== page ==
Ethnohistory Submissions — Primary Sources for Research, Teaching, Activism

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    Allison Margaret Bigelow

    Call for Submissions – Ethnohistorical Primary Documents  (from Rob Schwaller)

    The global coronavirus pandemic (COVID-19) has dramatically affected academic research and publication. As many professional ethnohistorians struggle to meet the challenges of online teaching and face severely limited research opportunities, the editors of Ethnohistory recognize that traditional submissions to the journal may not be possible for many of our colleagues. Yet, it is our hope that we can still use Ethnohistory as a forum for sharing research materials that may be useful to our profession, students, and public audiences.

    To further that goal, Ethnohistory welcomes submissions of primary documents useful for ethnohistorical study. These may be transcriptions/translations of archival materials, interview transcripts, photographs, and other previously unpublished materials. Ideally, submissions should include a contextualizing introduction and/or editorial annotations to aid readers. We will prioritize submissions of sources useful for understanding the experiences, identities, and histories of Indigenous, diasporic and minority peoples of the Americas. We recognize that such submissions may vary greatly in length. Submissions of any length up to 9000 words are welcome.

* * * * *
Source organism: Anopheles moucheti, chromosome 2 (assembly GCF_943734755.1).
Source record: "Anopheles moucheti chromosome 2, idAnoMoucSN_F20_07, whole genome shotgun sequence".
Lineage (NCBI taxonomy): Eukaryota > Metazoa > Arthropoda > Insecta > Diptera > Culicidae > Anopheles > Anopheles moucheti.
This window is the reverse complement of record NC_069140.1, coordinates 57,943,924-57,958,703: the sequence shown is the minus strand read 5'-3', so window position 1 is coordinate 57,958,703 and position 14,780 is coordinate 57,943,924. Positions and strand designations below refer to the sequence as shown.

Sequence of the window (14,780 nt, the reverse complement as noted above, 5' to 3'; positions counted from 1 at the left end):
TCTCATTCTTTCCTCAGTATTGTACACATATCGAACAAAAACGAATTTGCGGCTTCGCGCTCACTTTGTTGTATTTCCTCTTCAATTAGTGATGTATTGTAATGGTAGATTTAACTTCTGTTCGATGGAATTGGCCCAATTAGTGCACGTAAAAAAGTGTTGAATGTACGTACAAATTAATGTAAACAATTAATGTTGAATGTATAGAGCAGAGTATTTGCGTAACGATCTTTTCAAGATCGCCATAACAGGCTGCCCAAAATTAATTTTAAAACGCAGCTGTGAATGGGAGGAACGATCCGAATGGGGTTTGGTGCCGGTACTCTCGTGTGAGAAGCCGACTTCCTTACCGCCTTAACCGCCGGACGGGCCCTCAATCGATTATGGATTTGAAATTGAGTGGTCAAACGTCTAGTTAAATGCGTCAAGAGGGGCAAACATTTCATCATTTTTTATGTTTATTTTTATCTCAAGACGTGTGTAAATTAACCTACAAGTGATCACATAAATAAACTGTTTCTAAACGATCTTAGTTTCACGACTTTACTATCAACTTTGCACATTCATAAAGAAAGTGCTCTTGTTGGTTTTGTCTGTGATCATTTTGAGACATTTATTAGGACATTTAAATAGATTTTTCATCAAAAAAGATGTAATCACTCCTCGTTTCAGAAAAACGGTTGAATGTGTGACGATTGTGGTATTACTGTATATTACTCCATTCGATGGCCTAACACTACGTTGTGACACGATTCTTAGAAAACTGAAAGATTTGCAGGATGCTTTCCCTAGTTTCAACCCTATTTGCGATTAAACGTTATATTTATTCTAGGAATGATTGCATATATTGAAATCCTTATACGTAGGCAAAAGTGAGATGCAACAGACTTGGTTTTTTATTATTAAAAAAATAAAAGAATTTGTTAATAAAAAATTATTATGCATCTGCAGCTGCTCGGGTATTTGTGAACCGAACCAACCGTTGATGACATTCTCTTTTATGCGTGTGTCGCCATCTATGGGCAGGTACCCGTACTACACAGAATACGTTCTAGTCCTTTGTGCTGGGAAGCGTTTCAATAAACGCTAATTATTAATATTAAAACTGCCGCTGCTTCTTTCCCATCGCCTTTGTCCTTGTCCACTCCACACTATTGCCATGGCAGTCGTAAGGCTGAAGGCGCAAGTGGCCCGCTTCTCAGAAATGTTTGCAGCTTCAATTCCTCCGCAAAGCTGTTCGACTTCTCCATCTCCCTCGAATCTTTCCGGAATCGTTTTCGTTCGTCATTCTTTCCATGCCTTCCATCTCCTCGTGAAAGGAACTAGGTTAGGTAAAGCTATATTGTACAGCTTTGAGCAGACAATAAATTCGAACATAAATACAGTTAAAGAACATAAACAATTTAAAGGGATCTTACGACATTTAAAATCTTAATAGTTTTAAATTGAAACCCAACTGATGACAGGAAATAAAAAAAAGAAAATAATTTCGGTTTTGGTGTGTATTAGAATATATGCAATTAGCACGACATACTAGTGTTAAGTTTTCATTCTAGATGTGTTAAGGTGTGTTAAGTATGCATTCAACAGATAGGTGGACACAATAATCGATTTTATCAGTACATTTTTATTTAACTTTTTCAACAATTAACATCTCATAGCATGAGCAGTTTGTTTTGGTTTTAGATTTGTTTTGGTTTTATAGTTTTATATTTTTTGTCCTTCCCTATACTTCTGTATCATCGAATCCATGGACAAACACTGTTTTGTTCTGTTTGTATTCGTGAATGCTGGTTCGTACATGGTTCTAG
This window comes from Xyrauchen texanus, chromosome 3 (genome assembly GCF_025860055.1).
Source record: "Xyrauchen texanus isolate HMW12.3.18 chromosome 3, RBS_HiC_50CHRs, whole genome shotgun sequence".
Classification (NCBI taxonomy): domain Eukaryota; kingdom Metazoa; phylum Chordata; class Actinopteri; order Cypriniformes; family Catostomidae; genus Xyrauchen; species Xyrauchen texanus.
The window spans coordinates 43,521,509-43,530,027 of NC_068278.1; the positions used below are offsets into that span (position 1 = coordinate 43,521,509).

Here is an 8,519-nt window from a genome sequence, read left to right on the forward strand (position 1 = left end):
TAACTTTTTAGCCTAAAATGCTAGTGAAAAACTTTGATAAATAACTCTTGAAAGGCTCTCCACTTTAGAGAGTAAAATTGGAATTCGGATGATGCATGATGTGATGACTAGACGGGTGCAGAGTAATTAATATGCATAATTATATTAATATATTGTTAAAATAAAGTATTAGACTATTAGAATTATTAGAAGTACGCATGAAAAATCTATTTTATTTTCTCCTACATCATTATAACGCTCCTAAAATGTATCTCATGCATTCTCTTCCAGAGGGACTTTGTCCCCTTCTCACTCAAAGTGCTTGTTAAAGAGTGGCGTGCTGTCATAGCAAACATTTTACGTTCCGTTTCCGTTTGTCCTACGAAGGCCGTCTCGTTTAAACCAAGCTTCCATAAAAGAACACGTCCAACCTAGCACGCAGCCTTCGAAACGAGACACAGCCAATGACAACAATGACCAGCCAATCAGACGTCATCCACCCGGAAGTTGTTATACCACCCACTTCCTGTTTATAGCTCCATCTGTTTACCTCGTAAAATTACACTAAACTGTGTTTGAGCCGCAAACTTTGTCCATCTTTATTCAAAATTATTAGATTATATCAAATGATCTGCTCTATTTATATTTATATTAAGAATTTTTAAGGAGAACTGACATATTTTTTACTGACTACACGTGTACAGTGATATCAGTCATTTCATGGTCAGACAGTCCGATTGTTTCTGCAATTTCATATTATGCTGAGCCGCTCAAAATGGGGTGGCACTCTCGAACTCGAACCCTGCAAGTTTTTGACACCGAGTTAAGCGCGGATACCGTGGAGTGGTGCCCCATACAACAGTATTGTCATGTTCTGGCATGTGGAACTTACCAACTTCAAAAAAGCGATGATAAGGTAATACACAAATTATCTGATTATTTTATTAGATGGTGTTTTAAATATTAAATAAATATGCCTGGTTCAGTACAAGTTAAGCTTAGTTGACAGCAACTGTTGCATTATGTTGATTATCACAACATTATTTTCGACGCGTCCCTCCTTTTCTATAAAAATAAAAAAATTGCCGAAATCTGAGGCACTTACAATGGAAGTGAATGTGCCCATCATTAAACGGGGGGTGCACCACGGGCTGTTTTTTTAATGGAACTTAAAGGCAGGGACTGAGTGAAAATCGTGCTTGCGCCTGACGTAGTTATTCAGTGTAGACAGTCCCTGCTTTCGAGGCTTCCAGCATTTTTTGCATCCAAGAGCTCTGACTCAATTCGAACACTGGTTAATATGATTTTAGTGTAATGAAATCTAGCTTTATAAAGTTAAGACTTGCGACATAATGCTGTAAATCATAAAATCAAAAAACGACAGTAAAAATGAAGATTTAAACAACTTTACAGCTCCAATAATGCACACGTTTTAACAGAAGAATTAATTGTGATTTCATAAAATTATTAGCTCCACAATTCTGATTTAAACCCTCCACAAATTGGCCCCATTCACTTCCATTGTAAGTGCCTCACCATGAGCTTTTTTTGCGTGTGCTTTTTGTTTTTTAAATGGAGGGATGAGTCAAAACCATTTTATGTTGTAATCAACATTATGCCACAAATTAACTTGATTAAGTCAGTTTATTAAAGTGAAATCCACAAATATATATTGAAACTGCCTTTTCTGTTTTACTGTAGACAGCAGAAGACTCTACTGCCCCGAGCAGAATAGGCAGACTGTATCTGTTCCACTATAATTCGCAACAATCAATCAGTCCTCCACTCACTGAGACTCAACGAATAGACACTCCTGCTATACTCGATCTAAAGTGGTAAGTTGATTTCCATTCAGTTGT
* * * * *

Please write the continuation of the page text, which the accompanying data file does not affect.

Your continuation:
All submissions will be reviewed internally by our editorial team prior to publication.  Submissions or queries may be sent to the co-editors, Katie Labelle and Rob Schwaller We will be accepting submissions for the foreseeable future.   We hope that despite the disruptions to research and publication Ethnohistory can continue to be a forum for disseminating research materials vital for our mission as scholars, educators, and advocates.

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